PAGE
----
Going to the castle made me sad. Not because I didn’t have fun. I had a lovely time.
But I knew it was all going to be over soon. My aunt and uncle and cousin had to drive back to their village, and the next day we’d leave for the Amalfi coast. I’d be back again – I was sure of it (Rand had already declared it himself), but this trip to Frigento was winding to an end.
When I was a kid, I remember positively bawling when my aunt and uncle had to return to Italy. Whenever anyone came for a visit and then left. I’d desperately wish to be a grown-up, because they never seemed to cry at the end of a trip. I mistakenly assumed this was because goodbyes no longer made them sad.
But that isn’t the case. As an adult, you just get better at not collapsing into a heap of tears and snot. Most of the time, anyway.
And so, because my heart was heavy and distracted, I hope you’ll forgive me for not fulling recalling the history of the castle. I know that the story was sad. I think that Frederico the II imprisoned one of his sons there, as well as his daughter-in-law, and the couple’s young children died there.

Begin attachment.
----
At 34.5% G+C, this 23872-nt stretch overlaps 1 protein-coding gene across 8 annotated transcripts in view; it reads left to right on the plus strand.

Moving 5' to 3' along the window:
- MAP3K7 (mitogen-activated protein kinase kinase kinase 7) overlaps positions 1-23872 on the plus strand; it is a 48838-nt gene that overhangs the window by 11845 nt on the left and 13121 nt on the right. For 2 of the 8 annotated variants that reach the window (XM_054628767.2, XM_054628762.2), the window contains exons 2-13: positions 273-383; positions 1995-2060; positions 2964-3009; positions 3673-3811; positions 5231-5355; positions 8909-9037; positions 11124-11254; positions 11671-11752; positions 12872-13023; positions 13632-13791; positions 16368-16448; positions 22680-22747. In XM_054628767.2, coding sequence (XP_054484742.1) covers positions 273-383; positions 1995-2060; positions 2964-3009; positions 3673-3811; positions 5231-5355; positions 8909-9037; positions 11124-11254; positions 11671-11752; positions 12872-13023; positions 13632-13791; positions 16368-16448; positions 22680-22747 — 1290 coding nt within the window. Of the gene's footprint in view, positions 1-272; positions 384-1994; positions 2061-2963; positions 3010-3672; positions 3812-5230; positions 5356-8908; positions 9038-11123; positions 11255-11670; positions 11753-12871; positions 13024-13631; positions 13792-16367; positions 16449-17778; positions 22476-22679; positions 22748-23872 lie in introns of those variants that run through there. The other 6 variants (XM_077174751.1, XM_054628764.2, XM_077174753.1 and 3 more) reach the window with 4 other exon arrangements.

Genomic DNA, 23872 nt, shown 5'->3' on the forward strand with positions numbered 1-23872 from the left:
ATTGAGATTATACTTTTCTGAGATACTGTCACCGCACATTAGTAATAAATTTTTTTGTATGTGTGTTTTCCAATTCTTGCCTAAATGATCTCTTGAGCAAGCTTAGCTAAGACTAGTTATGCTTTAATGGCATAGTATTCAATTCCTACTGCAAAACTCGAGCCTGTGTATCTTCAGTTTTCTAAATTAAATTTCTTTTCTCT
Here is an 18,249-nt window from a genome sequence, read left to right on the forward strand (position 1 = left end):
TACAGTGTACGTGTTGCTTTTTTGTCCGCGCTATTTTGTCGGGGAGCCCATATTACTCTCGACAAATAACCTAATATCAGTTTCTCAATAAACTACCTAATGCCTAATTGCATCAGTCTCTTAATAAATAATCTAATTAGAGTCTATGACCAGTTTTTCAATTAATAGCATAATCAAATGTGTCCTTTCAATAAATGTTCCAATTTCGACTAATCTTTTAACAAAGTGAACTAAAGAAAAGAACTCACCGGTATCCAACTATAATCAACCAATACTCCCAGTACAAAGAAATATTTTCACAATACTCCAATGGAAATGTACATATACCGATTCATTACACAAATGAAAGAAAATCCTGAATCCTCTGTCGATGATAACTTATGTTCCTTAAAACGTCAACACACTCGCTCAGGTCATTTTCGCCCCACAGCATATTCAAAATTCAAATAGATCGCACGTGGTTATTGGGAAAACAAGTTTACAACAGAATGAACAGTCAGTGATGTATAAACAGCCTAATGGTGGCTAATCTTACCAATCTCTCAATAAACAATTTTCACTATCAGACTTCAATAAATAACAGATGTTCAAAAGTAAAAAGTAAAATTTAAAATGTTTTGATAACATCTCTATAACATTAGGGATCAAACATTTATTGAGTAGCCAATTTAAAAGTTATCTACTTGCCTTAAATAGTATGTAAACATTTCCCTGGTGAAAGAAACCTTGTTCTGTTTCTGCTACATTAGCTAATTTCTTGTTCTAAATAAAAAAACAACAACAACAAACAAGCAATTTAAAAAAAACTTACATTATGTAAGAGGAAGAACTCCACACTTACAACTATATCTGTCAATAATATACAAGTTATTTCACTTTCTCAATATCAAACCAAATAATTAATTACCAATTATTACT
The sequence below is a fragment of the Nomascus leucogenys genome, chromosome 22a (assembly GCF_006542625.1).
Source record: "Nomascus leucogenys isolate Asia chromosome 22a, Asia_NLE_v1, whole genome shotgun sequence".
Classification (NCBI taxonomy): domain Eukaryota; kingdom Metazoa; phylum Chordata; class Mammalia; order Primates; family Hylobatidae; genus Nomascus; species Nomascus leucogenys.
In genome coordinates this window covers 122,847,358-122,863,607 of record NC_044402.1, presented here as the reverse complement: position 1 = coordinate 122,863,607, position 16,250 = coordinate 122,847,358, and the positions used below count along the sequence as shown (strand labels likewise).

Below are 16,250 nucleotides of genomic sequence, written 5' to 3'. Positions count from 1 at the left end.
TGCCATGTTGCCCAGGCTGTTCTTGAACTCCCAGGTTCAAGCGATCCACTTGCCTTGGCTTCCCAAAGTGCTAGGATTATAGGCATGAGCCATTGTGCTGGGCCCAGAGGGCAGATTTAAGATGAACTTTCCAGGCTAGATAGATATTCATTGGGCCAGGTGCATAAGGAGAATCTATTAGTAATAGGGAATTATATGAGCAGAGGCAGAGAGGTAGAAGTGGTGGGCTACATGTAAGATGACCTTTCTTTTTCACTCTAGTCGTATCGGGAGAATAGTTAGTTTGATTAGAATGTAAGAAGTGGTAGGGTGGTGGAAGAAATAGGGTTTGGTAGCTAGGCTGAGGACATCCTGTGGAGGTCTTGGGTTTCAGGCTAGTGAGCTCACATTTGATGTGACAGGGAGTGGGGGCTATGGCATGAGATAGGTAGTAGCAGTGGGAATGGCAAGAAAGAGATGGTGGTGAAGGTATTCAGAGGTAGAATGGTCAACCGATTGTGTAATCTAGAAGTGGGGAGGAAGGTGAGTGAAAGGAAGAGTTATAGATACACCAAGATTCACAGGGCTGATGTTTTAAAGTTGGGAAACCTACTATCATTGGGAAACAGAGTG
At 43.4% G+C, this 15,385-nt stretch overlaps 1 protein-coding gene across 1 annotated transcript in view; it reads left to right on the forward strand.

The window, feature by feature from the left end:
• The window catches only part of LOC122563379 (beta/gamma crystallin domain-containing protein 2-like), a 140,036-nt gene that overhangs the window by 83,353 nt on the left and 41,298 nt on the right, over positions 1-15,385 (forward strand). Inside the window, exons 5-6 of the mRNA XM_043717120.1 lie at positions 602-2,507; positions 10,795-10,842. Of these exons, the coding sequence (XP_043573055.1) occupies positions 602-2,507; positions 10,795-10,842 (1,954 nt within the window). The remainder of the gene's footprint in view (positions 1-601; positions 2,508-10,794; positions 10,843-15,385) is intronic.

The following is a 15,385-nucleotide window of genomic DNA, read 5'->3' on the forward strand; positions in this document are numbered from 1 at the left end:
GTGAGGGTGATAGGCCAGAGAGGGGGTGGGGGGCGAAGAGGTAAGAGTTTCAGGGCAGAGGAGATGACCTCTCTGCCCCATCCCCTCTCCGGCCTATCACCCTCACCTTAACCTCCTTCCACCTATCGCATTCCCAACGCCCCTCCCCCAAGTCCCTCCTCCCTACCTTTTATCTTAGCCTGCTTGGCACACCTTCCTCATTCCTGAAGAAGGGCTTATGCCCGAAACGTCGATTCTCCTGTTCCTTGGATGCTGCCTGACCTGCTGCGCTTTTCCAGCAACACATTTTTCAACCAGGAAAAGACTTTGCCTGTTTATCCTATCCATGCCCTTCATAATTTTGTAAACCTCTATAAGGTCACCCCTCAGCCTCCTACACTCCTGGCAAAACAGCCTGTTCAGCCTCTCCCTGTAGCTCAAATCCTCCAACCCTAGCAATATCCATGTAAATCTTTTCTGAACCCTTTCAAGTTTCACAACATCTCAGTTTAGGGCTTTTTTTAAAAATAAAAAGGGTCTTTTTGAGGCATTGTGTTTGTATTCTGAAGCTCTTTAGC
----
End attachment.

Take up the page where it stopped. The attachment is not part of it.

Maybe. I don’t really remember.
What I do remember was my uncle digging around in the grass because he thought he had found some wild asparagus.
And my Zia Rosamaria pointing out the “spontaneous flowers”. Which I soon realized is how Italians say wildflowers. Fiori spontanei.
Spontaneous flowers. It sounds so wonderful and exciting. Like a pair of carnations that get married in Vegas on a whim.
I remember Rand fitting in like a local. Talking to my Zia Antonietta, and using his hands just like a real Italian would.
Navigating over the rocky terrain in a tailored shirt and wingtip boots, because what else would you wear to go hiking?
And I remember seeing all of my uncles, walking in a row.
So I hope you’ll forgive me for not really remembering the castle – those other images are the ones that remain in my mind. And right now, an ocean away from all of them, that seems like the more important part.